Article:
As the economy improves, more full-time workers are complaining of being forced to work overtime without pay.

Koji Morioka, a professor at Kansai University, estimated employees worked a total of 27.33 trillion yen worth of unpaid overtime in 2002, doing work equal to 8.18 million full-time jobs.

“I work from 8 a.m. to midnight every day. My overtime is 300 hours each month, and I can take only one holiday in six months,” said a 34-year-old bank employee in a telephone call to the Japan Association of Labor Lawyers in June.

“I work from 7 a.m. to 11 p.m., but the overtime pay is only for one hour a day. I can take no paid holidays,” a 27-year-old supermarket worker told the association. “The rate of divorce among our company employees is 90 percent.”

The association’s 27 offices across the country received 708 similar complaints from full-time workers in June, up from 440 calls in December, indicating that workers’ problems are growing in the face of the burgeoning economic recovery.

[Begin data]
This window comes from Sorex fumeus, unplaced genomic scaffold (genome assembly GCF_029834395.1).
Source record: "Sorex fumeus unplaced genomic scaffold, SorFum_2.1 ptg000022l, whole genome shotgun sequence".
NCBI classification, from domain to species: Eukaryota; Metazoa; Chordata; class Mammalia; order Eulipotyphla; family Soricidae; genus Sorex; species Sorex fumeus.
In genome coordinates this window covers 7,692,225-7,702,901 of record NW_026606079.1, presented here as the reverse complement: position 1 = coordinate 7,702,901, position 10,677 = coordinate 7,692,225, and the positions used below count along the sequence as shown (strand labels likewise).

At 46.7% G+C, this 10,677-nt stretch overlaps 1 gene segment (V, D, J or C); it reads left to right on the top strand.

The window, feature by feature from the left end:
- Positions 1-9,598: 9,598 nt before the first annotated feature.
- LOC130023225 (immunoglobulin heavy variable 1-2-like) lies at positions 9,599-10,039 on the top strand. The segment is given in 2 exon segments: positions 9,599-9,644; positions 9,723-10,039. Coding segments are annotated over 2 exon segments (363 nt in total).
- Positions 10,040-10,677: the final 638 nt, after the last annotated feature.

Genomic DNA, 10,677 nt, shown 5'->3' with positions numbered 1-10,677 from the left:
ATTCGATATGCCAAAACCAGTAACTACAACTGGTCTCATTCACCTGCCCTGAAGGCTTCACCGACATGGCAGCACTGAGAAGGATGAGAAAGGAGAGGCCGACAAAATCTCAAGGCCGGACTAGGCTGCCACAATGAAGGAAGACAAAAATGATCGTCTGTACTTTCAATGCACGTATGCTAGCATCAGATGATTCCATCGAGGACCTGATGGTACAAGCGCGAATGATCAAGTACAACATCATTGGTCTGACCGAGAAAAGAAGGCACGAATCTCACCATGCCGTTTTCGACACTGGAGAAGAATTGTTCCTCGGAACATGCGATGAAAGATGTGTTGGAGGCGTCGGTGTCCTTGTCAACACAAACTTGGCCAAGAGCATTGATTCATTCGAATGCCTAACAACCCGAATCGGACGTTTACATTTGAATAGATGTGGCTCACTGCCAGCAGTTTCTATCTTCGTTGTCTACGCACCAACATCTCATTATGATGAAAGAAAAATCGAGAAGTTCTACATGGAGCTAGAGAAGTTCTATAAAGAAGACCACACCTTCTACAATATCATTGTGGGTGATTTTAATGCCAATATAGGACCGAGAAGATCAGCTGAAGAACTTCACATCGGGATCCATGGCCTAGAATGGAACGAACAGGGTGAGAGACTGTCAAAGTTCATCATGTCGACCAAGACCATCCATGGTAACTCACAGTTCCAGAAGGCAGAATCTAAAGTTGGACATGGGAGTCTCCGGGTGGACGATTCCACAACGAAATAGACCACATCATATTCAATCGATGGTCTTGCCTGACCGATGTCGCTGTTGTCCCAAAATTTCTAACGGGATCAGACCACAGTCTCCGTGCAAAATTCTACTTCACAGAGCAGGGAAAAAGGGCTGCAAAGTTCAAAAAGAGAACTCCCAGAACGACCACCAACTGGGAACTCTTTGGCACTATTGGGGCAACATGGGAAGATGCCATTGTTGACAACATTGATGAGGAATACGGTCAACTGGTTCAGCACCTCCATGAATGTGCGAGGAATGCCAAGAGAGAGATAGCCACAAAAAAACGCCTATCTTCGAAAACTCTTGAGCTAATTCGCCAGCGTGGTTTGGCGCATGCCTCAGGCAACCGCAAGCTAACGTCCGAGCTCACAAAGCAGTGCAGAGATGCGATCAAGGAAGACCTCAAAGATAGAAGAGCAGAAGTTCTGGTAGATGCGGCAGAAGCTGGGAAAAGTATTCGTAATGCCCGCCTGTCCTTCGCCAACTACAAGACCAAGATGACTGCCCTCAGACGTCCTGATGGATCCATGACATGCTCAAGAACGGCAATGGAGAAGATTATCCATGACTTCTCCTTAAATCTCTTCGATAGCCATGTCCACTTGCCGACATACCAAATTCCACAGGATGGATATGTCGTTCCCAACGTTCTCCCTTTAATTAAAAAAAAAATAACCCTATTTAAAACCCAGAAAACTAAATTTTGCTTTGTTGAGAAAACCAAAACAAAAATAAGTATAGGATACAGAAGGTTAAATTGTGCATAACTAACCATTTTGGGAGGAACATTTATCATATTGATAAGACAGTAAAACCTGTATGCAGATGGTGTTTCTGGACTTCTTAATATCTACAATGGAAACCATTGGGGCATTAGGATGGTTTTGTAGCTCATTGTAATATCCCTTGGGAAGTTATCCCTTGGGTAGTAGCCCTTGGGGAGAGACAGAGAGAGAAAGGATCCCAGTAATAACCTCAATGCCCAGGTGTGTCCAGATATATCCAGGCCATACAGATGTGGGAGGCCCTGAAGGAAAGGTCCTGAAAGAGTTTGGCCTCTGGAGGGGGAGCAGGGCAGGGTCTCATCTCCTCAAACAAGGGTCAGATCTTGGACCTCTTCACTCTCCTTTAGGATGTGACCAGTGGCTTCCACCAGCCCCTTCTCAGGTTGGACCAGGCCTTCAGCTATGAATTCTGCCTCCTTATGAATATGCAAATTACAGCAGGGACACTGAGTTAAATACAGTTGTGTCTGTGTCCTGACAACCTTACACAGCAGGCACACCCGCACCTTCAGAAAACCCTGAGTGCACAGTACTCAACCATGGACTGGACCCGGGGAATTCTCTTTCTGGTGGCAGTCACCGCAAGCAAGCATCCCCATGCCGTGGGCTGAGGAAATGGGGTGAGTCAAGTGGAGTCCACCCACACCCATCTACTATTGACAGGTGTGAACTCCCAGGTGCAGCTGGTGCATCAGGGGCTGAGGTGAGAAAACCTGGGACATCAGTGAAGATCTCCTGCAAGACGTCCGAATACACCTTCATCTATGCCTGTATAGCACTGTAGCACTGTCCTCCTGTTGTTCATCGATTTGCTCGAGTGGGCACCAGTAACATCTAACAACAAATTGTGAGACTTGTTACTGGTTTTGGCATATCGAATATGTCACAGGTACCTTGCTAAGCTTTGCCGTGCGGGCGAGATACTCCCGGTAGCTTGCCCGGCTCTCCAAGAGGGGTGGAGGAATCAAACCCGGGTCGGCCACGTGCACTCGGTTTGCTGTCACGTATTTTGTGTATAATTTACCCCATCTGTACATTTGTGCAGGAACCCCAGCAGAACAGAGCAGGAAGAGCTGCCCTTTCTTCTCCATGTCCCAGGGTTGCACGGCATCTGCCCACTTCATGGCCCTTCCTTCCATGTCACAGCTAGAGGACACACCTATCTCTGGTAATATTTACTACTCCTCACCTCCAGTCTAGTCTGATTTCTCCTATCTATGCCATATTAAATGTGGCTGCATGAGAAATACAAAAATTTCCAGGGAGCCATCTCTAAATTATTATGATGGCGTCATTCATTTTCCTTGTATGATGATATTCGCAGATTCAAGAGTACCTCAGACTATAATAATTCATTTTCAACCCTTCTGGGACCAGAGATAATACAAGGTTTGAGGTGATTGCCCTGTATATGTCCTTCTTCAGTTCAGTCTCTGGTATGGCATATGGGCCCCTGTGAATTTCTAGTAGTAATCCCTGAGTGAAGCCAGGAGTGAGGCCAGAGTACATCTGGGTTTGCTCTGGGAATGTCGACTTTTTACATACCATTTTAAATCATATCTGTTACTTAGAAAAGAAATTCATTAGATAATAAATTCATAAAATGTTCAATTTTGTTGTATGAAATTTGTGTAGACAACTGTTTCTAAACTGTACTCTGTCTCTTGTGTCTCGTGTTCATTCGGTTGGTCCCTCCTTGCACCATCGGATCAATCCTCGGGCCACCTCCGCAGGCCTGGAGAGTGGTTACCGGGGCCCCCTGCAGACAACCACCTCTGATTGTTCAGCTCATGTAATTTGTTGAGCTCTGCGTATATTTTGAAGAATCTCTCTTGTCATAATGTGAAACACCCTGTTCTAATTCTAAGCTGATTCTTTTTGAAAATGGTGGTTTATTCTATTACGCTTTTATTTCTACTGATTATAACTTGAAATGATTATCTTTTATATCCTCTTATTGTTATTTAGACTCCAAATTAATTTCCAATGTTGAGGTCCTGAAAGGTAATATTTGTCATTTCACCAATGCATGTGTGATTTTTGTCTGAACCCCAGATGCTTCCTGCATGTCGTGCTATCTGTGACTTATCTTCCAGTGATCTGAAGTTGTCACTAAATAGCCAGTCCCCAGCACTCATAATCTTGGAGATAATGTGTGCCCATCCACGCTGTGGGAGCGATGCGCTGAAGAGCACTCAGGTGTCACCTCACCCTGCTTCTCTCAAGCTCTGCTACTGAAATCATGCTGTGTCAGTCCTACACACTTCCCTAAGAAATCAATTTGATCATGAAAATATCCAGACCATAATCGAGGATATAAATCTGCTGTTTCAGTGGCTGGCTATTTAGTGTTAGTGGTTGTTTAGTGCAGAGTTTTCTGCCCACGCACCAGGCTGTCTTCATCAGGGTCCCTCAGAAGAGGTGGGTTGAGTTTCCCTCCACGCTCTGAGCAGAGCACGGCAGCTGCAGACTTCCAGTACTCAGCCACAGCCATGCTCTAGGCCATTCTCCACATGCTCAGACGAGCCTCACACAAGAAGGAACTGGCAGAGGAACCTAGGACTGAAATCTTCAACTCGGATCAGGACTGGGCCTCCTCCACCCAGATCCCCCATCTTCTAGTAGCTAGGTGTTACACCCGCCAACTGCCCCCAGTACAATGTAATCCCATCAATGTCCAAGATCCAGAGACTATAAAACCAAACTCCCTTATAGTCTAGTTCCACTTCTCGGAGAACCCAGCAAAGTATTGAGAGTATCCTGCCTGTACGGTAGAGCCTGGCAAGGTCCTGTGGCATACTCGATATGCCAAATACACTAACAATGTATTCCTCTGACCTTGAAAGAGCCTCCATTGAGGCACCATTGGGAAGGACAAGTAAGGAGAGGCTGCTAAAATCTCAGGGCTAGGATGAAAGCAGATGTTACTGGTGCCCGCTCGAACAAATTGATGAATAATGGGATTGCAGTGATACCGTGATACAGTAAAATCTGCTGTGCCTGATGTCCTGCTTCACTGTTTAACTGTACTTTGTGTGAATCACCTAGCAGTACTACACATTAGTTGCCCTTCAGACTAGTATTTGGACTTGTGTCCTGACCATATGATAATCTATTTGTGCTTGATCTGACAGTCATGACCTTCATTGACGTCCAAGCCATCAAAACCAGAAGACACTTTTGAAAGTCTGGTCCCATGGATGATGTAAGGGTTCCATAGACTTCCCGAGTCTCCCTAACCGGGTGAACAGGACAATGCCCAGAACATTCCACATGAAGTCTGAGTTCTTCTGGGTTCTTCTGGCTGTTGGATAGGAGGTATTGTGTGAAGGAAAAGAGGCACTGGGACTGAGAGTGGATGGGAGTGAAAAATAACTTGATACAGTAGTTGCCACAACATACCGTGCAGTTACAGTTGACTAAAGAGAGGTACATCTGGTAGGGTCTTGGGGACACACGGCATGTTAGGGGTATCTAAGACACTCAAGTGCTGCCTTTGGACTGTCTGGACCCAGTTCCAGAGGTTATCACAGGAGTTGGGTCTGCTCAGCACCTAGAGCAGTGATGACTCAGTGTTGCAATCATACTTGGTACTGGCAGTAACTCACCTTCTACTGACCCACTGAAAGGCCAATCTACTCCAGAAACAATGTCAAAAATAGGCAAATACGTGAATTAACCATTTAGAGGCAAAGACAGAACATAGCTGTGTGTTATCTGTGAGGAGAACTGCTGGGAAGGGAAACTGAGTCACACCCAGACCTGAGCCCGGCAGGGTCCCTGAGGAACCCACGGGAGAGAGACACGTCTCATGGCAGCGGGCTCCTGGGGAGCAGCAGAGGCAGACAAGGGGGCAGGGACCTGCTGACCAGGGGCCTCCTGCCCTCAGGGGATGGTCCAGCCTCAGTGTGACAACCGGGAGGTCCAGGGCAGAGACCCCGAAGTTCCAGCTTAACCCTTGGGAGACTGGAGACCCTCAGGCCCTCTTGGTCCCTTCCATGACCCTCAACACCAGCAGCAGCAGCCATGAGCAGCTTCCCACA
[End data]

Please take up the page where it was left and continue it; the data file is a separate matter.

Ichiro Natsume, a lawyer and deputy chief of the association’s secretariat, said: “The recent trend in telephone calls is the increase in consultations about excessively long working hours. Calls from young people have been increasing, as have those from parents and wives.”

Behind the extremely long working hours are staff layoffs and workload increases, he said.

Full-time workers suffer further because part-time and temporary staff are given only limited responsibilities, he said.

The spread of unpaid overtime is a sign of a deteriorating labor environment, analysts say.

Last year, Labor Standards Inspection offices nationwide ordered 18,511 small-business owners to pay employees for extra hours worked, up 1,500 from the previous year for the sixth consecutive year of increase.

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